Health & Body
Nikki Calonge at Jaya Yoga Center in Brooklyn. Photo by Rachel Papo

The ancient Greek philosopher Heraclitus famously asserted "Life is flux." Dancers most certainly know this to be true. Whether they are early in their training or seasoned professionals, change is your students' persistent companion. Dancers must nimbly adjust to shifting expectations, choreography and opportunities, as well as to transformation within their very own bodies, the instrument of their art. Physical change occurs, for example, as young dancers come into physical maturity and as adult dancers meet the natural process of aging. Dancers of any age may face change in their bodies due to injury.

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Teaching Tips
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The pressure young dancers feel to succeed at competition can lead to unhealthy stress levels that take the fun out of performing. To help your students feel calm, cool and collected before dancing, teach them these three stress-reducing exercises to do before going onstage.

Trust us, learning how to manage anxiety will benefit your dancers for the rest of their lives!

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Jay Sullivan Photography, courtesy Julie Granger

Dancers crossing over into the fitness realm may be increasingly popular, but it was never part of French-born Julie Granger's plan. Though Granger grew up a serious ballet student, taking yoga classes on the side eventually led to a whole new career. Creating her own rules along the way, Granger shares how combining the skills she learned in ballet with certifications in yoga, barre and personal training allowed her to become her own boss (and a rising fitness influencer).

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Health & Body
Perri noticed after one or two classes how it completely changed the way she was dancing. Photo by Matthew Murphy

Guess what, dance teachers. Today is the third annual International Yoga Day. In honor of the event, a special free yoga and meditation session will be held at Castle Clinton in Battery Park, NYC, 5–8:30 pm. To register, click here. The first 500 participants get a free yoga mat!

For those of you not in the greater NYC area, take a look at how NYU professor TaraMarie Perri teaches yoga for dancers.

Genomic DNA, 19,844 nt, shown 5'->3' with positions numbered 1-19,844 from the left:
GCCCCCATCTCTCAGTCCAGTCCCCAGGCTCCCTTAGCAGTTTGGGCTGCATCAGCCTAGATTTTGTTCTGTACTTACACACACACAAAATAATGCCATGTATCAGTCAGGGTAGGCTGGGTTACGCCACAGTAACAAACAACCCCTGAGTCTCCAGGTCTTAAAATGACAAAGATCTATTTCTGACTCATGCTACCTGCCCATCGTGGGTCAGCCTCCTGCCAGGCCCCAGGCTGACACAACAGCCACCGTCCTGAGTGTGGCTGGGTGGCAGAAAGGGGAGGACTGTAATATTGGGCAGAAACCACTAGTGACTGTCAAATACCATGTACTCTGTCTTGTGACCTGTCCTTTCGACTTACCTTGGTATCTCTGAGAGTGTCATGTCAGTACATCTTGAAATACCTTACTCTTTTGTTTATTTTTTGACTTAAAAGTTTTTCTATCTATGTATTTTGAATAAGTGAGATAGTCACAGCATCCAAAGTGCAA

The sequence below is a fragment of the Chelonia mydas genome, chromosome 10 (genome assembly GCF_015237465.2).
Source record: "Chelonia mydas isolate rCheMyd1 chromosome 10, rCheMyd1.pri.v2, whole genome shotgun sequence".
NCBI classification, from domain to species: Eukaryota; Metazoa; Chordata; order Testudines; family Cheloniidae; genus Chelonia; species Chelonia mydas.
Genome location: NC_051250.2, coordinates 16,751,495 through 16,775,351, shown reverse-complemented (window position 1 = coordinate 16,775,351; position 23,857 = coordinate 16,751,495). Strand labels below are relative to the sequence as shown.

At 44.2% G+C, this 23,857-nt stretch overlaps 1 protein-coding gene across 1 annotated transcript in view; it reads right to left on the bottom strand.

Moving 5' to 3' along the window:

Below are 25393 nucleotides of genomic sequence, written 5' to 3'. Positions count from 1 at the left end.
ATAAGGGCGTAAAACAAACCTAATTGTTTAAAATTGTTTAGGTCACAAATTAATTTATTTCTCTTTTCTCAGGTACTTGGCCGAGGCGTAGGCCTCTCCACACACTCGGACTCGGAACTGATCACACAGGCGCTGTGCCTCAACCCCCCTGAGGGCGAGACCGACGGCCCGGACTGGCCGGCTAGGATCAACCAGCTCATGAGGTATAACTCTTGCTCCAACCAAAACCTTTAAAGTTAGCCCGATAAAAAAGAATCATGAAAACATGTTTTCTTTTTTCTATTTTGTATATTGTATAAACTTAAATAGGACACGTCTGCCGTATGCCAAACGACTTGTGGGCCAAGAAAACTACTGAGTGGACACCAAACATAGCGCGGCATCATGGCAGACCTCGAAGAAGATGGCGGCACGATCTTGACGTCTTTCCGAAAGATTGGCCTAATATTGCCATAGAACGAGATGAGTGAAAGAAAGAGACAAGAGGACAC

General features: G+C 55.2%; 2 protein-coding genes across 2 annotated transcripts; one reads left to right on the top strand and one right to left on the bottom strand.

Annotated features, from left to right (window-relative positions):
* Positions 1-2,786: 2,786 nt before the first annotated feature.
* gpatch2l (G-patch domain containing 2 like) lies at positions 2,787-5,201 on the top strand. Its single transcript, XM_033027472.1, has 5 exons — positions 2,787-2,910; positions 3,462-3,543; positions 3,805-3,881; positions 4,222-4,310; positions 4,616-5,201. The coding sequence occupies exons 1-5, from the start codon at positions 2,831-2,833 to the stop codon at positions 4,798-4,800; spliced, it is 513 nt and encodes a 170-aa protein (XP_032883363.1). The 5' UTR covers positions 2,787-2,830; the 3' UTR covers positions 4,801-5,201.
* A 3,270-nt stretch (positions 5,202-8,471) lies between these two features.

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Biking develops strength in the quadriceps and glutes. Working at a lower resistance will enable dancers to avoid building bulky muscles.

An elliptical gives you an intense cardio workout without the impact on your joints. Adjustments to the incline and resistance can add variety to the workout.

Pilates stabilizes the core and targets specific muscle groups for increased strength and flexibility.

Swimming’s gravity-free environment allows you to build strength and endurance without putting pressure on the joints.

Yoga helps elongate muscles while strengthening them, and can be especially helpful for developing stability in the muscles of the feet.

Photos: Thinkstock

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Back in the day, dancers often studied a single technique and swore allegiance to one choreographer. Now, dancers typically must handle a much wider range of physical and creative demands. One way to gain the mental and physical resilience their careers require is through the practice of yoga.

Yoga classes that incorporate all aspects of the practice, from philosophy and breath work to poses and meditation, have the most to offer. A good class will balance internal and external rotation in the hips and shoulders, stability with mobility in the torso and even the exhale of breath with the inhale. Perhaps most helpful of all, yoga draws us into the present moment, settling our attention so that the mind can begin to quiet. Students are encouraged to work from the inside out; to let go of attachment to specific shapes and tune in to the felt experience of each pose. By freeing dancers from fixating on the mirror, yoga can deepen a dancer's kinesthetic intelligence and depth as a performer.

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You’d be hard-pressed to find a dancer who hasn’t taken yoga to supplement her training. Many don’t realize, however, that B.K.S. Iyengar is to thank for the Eastern practice’s proliferation in the U.S. The legendary yoga guru died this morning at 95 in Pune, India.

Iyengar began practicing yoga to restore his poor health as a child and went on to develop his own system, notable for its use of props and for breaking down asanas (poses) into digestible steps. He first brought yoga to the U.S. in 1956, and by the early '60s the practice was already growing immensely in popularity. He founded yoga institutes on six continents, including one in Pune. There are now more than 100 Iyengar yoga institutes around the world. His best-selling book, Light on Yoga (1966), has been translated into 17 languages. He practiced asanas well into his 90s. Read more about Iyengar and his influence on the dance world here.

Photo by Raya UD, courtesy of Iyengar Yoga Association of Greater New York

New Jersey–based yoga enthusiast and teacher Laura Kasperzak uses social media to document her practice and update students on her class schedules. She has recently stumbled into Instagram fame, largely thanks to her daughter’s guest appearances in her yoga photo shoots.

Kasperzak even appeared on “Good Morning America” in a segment on how to turn a social-media presence into business opportunities. "GMA" suggests choosing a specific topic (your favorite dance genre, perhaps?) posting frequently, responding to comments and working your connections. If you’re taking Kasperzak’s example, eye-catching leggings seem to help, too!

Take a look at a few of the mother-daughter pair's most memorable poses:










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